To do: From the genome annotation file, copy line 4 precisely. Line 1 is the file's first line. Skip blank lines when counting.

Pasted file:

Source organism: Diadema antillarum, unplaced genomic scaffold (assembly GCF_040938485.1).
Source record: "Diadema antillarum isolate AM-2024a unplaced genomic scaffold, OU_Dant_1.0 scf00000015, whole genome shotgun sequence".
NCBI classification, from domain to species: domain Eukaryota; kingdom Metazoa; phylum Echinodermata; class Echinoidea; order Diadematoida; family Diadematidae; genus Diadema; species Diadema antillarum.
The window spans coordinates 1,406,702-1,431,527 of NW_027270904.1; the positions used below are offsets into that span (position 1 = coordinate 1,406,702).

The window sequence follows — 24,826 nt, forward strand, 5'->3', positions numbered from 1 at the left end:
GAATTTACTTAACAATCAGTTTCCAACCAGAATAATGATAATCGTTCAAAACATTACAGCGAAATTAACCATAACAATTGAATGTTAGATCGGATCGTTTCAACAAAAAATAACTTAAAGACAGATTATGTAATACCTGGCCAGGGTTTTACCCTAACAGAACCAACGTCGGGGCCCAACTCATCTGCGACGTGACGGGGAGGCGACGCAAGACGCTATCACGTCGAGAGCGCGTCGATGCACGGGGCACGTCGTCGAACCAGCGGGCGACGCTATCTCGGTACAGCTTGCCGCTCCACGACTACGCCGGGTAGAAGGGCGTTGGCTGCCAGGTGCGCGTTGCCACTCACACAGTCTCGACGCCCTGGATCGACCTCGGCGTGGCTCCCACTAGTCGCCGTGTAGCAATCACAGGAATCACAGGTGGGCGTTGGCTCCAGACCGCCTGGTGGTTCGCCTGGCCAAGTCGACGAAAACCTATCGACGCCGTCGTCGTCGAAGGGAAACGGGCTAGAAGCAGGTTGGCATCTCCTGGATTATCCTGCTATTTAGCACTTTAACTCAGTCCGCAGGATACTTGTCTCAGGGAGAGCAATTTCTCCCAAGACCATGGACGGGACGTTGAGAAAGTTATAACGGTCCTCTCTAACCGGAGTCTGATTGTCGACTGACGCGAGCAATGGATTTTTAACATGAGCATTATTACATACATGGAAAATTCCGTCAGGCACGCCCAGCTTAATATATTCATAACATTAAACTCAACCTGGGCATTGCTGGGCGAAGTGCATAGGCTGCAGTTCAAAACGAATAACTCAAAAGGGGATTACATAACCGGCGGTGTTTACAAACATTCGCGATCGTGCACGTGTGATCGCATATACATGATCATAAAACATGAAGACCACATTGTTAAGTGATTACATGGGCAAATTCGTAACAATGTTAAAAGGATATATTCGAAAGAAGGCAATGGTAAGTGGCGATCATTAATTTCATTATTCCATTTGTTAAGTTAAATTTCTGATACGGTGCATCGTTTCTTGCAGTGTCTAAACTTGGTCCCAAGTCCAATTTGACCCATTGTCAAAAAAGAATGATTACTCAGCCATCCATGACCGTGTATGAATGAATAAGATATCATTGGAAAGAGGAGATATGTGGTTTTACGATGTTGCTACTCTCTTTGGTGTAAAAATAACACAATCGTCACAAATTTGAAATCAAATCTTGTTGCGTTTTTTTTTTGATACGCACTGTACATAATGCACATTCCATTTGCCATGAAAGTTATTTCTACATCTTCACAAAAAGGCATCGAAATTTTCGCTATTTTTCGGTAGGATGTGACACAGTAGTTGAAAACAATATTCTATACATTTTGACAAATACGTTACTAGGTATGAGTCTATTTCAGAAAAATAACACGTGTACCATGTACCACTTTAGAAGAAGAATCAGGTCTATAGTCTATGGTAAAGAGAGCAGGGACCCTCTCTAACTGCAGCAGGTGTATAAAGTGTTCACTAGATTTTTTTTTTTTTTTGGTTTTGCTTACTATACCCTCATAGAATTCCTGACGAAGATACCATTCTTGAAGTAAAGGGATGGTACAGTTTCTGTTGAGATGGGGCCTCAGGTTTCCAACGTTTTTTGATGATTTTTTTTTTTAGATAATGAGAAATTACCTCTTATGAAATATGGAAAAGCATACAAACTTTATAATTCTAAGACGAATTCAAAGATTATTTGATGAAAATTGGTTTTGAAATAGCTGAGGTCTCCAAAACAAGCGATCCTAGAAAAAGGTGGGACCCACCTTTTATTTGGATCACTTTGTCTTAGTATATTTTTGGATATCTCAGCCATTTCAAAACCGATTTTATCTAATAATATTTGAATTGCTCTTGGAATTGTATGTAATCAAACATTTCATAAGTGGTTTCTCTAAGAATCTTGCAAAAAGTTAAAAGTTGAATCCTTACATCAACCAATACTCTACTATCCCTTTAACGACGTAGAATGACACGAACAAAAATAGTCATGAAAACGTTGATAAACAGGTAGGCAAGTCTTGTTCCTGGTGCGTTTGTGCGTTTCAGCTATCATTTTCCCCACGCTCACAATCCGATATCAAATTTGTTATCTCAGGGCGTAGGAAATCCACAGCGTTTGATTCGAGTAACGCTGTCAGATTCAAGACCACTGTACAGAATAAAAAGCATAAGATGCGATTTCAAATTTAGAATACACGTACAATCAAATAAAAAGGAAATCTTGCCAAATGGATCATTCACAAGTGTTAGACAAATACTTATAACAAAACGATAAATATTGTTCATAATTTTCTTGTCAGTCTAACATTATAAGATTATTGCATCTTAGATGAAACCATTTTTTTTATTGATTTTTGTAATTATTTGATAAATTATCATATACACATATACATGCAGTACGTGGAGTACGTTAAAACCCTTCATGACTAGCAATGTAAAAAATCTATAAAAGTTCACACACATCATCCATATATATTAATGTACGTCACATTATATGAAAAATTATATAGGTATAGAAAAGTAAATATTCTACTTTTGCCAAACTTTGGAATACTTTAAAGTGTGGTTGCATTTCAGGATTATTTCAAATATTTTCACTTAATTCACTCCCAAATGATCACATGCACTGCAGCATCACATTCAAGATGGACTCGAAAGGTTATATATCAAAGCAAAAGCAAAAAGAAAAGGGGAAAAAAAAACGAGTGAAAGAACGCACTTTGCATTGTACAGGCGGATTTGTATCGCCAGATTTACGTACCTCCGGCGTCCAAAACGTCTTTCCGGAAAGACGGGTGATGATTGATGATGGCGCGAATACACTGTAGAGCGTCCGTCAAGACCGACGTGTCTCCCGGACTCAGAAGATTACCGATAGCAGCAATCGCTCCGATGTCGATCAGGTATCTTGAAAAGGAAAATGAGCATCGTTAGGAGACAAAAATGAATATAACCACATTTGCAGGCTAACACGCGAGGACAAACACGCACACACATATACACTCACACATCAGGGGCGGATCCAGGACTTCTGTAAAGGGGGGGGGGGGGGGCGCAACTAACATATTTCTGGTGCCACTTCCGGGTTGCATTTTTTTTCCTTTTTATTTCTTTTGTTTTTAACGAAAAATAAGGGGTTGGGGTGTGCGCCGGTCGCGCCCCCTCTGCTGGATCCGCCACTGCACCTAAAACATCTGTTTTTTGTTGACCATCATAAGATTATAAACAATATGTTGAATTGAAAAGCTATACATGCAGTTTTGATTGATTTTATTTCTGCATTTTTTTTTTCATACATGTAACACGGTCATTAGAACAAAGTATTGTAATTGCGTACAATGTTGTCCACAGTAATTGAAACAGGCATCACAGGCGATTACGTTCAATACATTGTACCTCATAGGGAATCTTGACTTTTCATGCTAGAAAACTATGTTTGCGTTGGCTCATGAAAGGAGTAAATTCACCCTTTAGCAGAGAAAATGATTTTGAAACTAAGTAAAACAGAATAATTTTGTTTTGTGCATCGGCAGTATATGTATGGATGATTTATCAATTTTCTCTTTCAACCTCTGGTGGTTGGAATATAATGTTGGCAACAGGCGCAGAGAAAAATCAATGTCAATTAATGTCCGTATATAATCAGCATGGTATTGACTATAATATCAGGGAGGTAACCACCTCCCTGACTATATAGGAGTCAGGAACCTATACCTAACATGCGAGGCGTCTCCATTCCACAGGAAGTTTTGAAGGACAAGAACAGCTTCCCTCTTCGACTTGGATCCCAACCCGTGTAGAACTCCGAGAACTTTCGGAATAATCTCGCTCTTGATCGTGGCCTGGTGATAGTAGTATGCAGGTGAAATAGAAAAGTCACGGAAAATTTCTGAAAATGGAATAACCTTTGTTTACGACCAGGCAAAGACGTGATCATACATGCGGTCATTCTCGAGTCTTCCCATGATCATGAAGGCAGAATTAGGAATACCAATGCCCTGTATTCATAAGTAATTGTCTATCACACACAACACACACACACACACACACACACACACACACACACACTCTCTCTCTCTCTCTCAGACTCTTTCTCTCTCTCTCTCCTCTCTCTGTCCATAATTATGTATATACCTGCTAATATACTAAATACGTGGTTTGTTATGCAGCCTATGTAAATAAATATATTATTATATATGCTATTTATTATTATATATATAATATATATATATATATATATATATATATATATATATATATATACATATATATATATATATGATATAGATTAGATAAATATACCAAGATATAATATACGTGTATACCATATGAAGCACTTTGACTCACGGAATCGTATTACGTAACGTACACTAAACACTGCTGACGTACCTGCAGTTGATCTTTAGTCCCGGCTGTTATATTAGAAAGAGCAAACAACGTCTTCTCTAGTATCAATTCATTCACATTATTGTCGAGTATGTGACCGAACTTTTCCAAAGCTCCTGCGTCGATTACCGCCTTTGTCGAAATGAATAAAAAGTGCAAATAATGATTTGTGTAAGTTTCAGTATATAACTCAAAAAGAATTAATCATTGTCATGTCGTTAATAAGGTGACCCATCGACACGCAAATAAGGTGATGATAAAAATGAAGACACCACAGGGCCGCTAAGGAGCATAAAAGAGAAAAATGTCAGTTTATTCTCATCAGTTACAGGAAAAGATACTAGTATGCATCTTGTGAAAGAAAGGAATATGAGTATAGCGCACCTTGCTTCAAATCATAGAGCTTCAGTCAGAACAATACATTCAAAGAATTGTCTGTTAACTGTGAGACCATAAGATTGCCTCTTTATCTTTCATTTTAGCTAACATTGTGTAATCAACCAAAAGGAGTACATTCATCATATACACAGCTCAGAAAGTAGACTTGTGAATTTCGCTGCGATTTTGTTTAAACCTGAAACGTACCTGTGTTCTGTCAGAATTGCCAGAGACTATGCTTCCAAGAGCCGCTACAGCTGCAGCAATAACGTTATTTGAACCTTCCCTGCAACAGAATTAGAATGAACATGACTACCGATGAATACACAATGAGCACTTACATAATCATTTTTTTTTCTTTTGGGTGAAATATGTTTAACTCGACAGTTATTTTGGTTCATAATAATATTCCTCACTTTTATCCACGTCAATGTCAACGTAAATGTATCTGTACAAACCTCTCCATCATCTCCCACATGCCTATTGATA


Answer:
The window spans coordinates 1,406,702-1,431,527 of NW_027270904.1; the positions used below are offsets into that span (position 1 = coordinate 1,406,702).